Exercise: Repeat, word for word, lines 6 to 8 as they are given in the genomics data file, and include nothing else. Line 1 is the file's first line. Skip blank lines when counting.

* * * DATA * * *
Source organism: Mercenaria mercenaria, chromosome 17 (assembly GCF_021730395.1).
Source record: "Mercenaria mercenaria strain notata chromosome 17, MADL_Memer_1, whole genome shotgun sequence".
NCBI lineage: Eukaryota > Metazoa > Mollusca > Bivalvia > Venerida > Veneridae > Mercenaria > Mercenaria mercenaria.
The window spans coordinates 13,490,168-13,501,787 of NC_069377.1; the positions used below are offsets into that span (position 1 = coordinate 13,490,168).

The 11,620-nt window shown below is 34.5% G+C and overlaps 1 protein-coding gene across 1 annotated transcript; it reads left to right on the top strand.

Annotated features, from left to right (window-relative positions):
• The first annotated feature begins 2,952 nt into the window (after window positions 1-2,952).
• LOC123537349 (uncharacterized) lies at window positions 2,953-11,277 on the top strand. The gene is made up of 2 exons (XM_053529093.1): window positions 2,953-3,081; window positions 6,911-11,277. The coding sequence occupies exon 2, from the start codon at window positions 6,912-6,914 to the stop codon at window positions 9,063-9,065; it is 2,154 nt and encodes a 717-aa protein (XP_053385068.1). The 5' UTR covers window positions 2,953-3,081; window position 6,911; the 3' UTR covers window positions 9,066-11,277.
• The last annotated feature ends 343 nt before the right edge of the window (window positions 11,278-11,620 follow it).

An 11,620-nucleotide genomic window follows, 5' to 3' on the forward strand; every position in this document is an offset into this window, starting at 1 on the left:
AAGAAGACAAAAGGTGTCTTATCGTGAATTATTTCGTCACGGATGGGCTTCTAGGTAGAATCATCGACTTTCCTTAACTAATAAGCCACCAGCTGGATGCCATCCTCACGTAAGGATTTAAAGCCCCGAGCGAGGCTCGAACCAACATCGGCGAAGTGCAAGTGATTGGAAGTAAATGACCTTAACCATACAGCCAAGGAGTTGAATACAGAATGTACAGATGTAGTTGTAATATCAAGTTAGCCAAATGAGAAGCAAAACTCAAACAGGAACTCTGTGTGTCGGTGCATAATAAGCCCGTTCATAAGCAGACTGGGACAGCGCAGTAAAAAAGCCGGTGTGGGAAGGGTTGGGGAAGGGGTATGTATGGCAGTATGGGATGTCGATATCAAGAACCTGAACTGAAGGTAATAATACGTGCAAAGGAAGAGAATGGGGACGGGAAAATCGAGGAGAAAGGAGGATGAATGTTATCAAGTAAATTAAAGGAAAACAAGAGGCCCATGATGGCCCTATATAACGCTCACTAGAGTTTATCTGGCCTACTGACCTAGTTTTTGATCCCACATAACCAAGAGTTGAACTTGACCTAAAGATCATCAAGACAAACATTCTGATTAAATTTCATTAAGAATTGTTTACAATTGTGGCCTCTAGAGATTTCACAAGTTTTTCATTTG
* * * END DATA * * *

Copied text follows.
Annotated features, from left to right (window-relative positions):
• The first annotated feature begins 2,952 nt into the window (after window positions 1-2,952).
• LOC123537349 (uncharacterized) lies at window positions 2,953-11,277 on the top strand. The gene is made up of 2 exons (XM_053529093.1): window positions 2,953-3,081; window positions 6,911-11,277. The coding sequence occupies exon 2, from the start codon at window positions 6,912-6,914 to the stop codon at window positions 9,063-9,065; it is 2,154 nt and encodes a 717-aa protein (XP_053385068.1). The 5' UTR covers window positions 2,953-3,081; window position 6,911; the 3' UTR covers window positions 9,066-11,277.